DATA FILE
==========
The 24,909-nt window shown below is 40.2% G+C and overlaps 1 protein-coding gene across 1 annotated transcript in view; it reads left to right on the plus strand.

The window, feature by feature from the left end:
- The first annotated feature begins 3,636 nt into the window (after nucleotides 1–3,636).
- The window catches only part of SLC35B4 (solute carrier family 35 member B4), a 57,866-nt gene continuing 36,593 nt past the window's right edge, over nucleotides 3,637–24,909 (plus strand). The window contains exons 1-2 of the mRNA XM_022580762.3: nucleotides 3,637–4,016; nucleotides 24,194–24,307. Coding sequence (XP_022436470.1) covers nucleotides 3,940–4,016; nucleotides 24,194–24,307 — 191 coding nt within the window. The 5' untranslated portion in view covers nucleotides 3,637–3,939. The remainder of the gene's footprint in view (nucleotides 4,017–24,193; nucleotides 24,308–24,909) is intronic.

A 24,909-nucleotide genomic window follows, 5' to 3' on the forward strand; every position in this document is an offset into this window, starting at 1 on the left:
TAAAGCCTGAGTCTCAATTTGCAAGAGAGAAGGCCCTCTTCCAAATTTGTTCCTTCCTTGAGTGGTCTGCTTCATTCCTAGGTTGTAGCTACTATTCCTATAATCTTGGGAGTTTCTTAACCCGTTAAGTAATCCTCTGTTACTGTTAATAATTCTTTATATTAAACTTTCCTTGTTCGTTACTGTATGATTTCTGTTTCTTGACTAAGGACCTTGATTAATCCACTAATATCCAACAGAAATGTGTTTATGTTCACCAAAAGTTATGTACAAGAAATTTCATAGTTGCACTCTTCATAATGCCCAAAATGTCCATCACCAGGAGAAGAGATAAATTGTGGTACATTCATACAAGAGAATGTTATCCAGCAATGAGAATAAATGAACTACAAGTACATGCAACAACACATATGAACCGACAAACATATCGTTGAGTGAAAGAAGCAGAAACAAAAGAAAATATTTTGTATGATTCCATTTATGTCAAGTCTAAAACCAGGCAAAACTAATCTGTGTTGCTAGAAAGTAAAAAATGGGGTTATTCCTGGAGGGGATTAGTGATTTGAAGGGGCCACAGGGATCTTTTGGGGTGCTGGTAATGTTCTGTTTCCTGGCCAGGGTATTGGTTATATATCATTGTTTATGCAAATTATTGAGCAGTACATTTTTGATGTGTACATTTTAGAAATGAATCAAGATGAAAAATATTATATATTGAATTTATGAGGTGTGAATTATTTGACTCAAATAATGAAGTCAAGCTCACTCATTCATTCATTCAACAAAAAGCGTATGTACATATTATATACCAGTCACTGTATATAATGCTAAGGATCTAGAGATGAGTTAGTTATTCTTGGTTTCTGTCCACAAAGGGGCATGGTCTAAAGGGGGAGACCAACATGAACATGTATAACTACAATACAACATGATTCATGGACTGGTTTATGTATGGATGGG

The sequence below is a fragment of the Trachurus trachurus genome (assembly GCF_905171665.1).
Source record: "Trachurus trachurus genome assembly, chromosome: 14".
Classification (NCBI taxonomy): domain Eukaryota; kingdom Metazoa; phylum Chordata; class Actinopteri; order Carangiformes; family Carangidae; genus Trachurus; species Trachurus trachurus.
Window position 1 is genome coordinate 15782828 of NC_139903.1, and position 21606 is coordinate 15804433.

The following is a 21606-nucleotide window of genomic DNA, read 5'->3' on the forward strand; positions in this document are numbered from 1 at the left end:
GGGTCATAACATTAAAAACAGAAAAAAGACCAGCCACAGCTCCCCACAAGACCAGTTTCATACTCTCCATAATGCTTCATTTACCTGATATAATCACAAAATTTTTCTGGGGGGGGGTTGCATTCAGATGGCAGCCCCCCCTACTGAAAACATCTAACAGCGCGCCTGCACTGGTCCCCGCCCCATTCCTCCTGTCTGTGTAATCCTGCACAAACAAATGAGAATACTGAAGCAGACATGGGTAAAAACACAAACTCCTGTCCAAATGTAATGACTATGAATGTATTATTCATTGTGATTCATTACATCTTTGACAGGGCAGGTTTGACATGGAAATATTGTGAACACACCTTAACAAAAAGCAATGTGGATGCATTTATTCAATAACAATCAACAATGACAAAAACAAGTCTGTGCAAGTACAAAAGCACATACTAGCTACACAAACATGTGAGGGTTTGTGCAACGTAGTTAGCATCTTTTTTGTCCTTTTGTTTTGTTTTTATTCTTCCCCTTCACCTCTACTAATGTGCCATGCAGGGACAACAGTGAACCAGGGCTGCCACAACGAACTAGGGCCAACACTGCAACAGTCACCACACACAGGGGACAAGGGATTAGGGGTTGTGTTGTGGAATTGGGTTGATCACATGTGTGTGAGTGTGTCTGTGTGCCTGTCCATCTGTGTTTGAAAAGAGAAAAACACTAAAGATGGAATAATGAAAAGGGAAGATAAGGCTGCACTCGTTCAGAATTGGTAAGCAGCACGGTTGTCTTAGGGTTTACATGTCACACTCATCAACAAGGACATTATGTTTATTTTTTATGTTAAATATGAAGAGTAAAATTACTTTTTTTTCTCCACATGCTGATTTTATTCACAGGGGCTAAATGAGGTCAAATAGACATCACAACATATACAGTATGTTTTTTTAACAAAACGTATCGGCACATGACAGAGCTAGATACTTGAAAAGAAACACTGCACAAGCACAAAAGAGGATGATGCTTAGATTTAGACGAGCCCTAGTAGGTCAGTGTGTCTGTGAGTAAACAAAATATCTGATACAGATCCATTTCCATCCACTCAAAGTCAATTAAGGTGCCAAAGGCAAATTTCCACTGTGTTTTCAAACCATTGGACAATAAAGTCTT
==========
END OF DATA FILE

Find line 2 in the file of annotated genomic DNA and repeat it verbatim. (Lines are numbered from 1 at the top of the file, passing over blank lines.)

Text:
The window, feature by feature from the left end: